our Mom gardened. Where I watched my mother blossom, growing rhubarb, squashes, strawberries, keeping chickens, raising calves, feeding everyone, and always impressing me because she knew the names of flowers. Ramona is where I awoke to nature. Nature. In the small house, where I walked to kindergarten, and to Woodward's, the feed and tack store. The house where we had bunnies, who had bunnies, where I made mud pies and baked them in a scrapped oven, planted sunflowers, bought Chick-o-sticks and candy cigarettes at the ReXall on Main and 7th Street. When we moved to the house off Highway 67, there was room for chickens, and those calves, and exploring out back, up into scrub, oaks, and granite boulders. There was room to run with a kite, to chase a dog, and get dirty, to eat from the garden, and stalk rabbits, to ride the Big Wheel down the rain rutted trail that dropped down, at a wild grade, for small, adventurous, daring children. We moved from this home to the red house with the big trees, a basement, room for a pony, and cats, where we could coax the toads to climb out of their holes, find horny toads, and trap-door spiders, where bats got into an attic crawl space, and even the grown-ups wanted to sit on the swings... the same swings that inspired me to ask for a big swing of our own, here at our Bird House. Next to my bed was a window that popped open, and had no screen, and within reach were the branches of a large shrub that grew all the way up to that second floor. I nibbled on the berries, whatever they were, that grew on the bush. They were garnet red, crisp on the outside and sort of spongy and pale inside. They were only slightly sweet. (Wow. The Internet is amazing. I only had to do a few rounds of searching to discover what I was eating. No one else ate them, and I was almost secretive about them, and never sure what they were. If only I'd known, because I think they were lilly pilly berries, and how absoultely magical is the name "lilly pilly"?) I don't think we lived there even two years, yet my mind is brimming with memories, like something that could fill chapters of a novel. Maybe it's because those were what they call "formative years," when I was six, when we had a full house, when I was impressionable, and aware, when both good moments, and disturbing events, were vivid. When we had to move, I was devastated.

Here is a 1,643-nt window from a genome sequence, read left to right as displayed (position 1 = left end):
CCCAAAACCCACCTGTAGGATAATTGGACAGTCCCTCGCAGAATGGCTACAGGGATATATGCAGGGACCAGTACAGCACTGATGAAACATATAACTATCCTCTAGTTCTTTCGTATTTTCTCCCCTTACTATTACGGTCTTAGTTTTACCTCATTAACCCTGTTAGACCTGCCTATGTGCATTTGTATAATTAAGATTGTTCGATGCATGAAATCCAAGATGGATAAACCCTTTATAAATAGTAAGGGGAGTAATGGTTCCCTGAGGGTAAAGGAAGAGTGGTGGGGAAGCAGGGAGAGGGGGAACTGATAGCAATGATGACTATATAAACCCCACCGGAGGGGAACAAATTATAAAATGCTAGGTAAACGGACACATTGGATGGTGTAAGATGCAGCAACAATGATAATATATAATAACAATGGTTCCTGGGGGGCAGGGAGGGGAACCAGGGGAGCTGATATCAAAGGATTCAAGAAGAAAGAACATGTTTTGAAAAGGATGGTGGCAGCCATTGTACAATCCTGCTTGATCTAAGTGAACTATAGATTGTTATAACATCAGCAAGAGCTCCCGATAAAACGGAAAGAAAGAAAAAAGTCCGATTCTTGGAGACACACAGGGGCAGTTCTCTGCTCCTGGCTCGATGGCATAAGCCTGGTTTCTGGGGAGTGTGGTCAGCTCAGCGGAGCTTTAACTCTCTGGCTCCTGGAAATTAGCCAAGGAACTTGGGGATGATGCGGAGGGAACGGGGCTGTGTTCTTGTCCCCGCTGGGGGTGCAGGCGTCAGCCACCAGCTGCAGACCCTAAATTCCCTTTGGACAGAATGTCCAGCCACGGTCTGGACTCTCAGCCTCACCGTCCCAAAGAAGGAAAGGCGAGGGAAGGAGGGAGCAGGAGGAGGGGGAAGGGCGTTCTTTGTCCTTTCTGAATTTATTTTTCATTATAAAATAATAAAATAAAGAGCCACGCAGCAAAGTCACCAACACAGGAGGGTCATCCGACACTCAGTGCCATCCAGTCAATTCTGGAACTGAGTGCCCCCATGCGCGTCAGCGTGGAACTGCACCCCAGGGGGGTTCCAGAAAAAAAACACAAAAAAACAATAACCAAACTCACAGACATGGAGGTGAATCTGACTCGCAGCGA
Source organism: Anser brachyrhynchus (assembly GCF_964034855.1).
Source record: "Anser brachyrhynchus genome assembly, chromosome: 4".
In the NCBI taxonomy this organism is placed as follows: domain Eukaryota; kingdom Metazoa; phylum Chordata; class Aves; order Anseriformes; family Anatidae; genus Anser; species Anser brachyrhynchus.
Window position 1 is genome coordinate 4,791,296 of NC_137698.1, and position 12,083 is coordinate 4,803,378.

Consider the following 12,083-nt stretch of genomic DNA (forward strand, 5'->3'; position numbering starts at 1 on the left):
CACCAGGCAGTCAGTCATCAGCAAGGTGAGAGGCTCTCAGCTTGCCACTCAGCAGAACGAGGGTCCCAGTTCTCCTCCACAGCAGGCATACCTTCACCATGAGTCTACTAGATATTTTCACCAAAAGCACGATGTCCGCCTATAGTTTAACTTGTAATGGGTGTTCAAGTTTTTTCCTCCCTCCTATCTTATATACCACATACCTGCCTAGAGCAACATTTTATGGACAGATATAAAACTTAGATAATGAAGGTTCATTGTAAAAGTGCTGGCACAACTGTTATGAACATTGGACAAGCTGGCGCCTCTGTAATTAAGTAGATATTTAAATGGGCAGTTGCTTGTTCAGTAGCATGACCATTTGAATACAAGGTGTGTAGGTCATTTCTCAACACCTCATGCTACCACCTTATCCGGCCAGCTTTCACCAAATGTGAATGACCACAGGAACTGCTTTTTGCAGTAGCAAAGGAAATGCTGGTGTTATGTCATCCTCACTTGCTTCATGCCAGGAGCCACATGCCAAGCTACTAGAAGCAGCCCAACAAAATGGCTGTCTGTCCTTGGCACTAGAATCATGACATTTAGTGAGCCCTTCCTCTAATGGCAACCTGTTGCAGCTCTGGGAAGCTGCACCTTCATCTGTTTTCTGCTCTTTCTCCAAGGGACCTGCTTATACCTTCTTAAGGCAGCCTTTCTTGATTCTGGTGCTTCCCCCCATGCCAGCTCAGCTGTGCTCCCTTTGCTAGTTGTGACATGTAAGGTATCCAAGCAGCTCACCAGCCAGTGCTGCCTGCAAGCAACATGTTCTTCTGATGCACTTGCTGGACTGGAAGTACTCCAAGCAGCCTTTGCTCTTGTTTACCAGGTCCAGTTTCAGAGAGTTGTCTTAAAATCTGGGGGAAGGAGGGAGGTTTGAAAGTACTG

The house in Oceanside, and the time there, was maybe the furthest I ever felt from nature, from beauty. My Mom worked in Escondido, and in Barrio Logan... commutes that I can hardly fathom, now. It was not an easy time, and some very traumatic things happened while we lived there, when I walked home from school through a SWAT event, and my friends were held hostage, and my next-door neighbor had bullet holes through her house, and an injured dog, when the home and family we shared a chain link fence with held a backyard memorial for their murdered son. This was when our father re-married, and didn't tell us, didn't invite us to the wedding. The best of those days were when we would visit cousins in Alhambra, or friends in Julian, or when the library truck would stop across the street.
Earth Day. I sat down to write about Earth Day, and I fixed on the idea that Nature is not a separate place from us. I have been seeing posts about going out into Nature, and getting away to Nature. I understand the expressions, and I know there's a difference between a greenspace or a garden strip planted up in a parking lot, and a National Park, or a truly wild space, where nothing is paved, or managed. But I have lived much of my life in spaces where nature is sectioned off, divided, minimal, and I like to think that I have learned to recognize nature in those small spaces, outside of preserves, and parks, to glean a connection and appreciation for Nature as everywhere, around us, even in us. Forests and deserts, protected spaces, where native plants and wildlife have room and habitual cycles, are wonderful, invaluable. But I know that we won't all have the chance to hike, and camp, to explore, and retreat to sacred places, where deer cross meadows, or no cars pass, and so I like to both protect large spaces, and care for small nature, too. And I think I learned this, or was at least influenced in this way, by my Mom, my Abuelas, by Handsome Eddie and Eileen, and by Genie.